‘Strange Trees and Bushes That Sneeze’
Tommy woke. He didn’t know how long he had slept for or even if it was morning. Quietly, as not to wake the others, Tommy crawled across the dim cave to where one of the crystals was still on. He leaned back against the rugged rock wall and looked around. He could just make out the outlines of the sleeping dinosaurs. Even with the incredible excitement of finding live dinosaurs, Tommy was saddened. All he really wanted was maybe a picture of the little dinosaur he had seen near his closet and never dreamed of anything like this; dinosaurs that could talk and had magical powers. This really wasn’t how history was suppose to be, was it? Could scientists have been this wrong? Tommy thought about his room back home. He missed it very much and wished he was there right now playing with his plastic dinosaurs instead of here with real ones. Tommy took off his backpack. He had decided to always leave it on just in case any fast vacating of the premises was needed. He pulled out his Dinosaur Encyclopedia, opened it and quietly flipped through the pages. His new dinosaur friends were nice, but Tommy still wished that they would have just remained pictures.
Tommy quickly put the book away as some of the dinosaurs began to stir from their sleep.
“Good morning,” said Tommy quietly as Bonta and Kypou joined him.
“Good morning,” they replied.
“You’re up very early,” said Bonta. “Did you not sleep well?”
“No, no, I slept great,” said Tommy. “Very comfortable,” he added.
“Good,” replied Bonta.
Meanwhile, Typhoo woke up and Kypou tapped the lights on. The noise and lights, however, did nothing to stir Jason or Peko. They were both still fast asleep.
“It’s mine and Harpi’s turn to collect breakfast,” said Kypou. “But since he has not returned Typhoo and I will go. We will be back soon.” The two dinosaurs left.
“Harpi still isn’t back?” said Tommy to Bonta.
She shook her head. Harpi had never stayed away this long before and Bonta was worried.
Tommy didn’t want to seem ungrateful but he was starting to wonder exactly what dinosaurs considered as breakfast, and came to the conclusion that it probably wasn’t cereal. Visions of a bowl filled with little furry squeaking mice entered his head. Perhaps, he thought, I’ll skip breakfast.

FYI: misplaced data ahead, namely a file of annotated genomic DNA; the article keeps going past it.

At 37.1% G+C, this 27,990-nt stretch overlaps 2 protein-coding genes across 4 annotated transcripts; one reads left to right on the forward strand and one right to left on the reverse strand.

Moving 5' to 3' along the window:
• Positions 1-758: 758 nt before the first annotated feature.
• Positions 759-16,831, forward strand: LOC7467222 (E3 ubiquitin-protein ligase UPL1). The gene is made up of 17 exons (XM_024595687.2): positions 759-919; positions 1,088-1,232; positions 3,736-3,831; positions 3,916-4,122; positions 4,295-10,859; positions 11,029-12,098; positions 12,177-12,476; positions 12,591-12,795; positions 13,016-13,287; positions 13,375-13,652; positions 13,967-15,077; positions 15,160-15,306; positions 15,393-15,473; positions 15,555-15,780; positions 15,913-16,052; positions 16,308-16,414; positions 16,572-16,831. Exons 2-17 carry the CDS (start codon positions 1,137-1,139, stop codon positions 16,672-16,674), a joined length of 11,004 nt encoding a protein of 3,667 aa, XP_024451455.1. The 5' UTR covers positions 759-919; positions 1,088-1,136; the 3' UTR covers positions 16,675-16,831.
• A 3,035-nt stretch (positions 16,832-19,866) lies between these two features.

It didn’t take long for Kypou and Typhoo to return and by this time Jason and Peko had managed to drag themselves out of bed. To Tommy’s great relief breakfast consisted of an assortment of berries. Kypou and Typhoo had also brought something else back... Harpi. The dinosaur glared at Tommy and Jason then flopped down on his bed. Harpi didn’t seem very thrilled to be home.
“Where did you find him?” Bonta asked Kypou quietly.
“On our way back from gathering food,” replied Kypou. “I think he’s still upset.”
Enjoying breakfast for Tommy and Jason turned out to be difficult with Harpi’s reptilian eyes boring into the back of their heads. Bonta did her best to soothe their discomfort.
“How is your leg Jason? Has it given you any trouble?” she asked.
“No,” said Jason shaking his head. “It feels good.” Bonta smiled with pleasure. “So,” said Jason trying to ignore Harpi’s burning stare. “How did you know we were in the trap yesterday?”
“We didn’t,” said Kypou. “You see, we try to check the traps at least once a day hopefully before the Myrites do. So it was lucky for you we came along when we did otherwise... Our goal is you see, to free anyone we find in the traps. We may not be able to save those already enslaved but we can stop the Myrites from capturing any more of us. I had no idea we would find you two.”
“Have you found any more of your um...Gwondalians?” asked Jason.
“No,” said Kypou. “The traps have been empty for quite some time now. Which means either the others are getting better at avoiding them or...” and this was a thought Kypou didn’t like to think about. “Or there is no one left. We are the last of our kind.”
Meanwhile, Bonta tried to get Harpi to eat some breakfast, but he wasn’t interested. He was still sore with Kypou for disregarding his feelings about the strangers.
Jason finished the last of his food. He had slept well last night and now he wanted to go home.
“Tommy and I can’t thank you guys enough for your help but we really need to get home. Our family is probably worried about us. Can you tell us how to get out of the valley?”
“It’s not safe for you to be in the jungle by yourselves,” said Bonta. “Is it Kypou?”
Kypou nodded. “Yes, it’s much too dangerous. If you come with us, we will do your best to get you to the other side of the valley.”
He looked over at Harpi, who was still on his bed.
“Come along Harpi. They will need all of our help,” he said.
Reluctantly and grumbling under his breath, Harpi followed them up the stairs and into the jungle.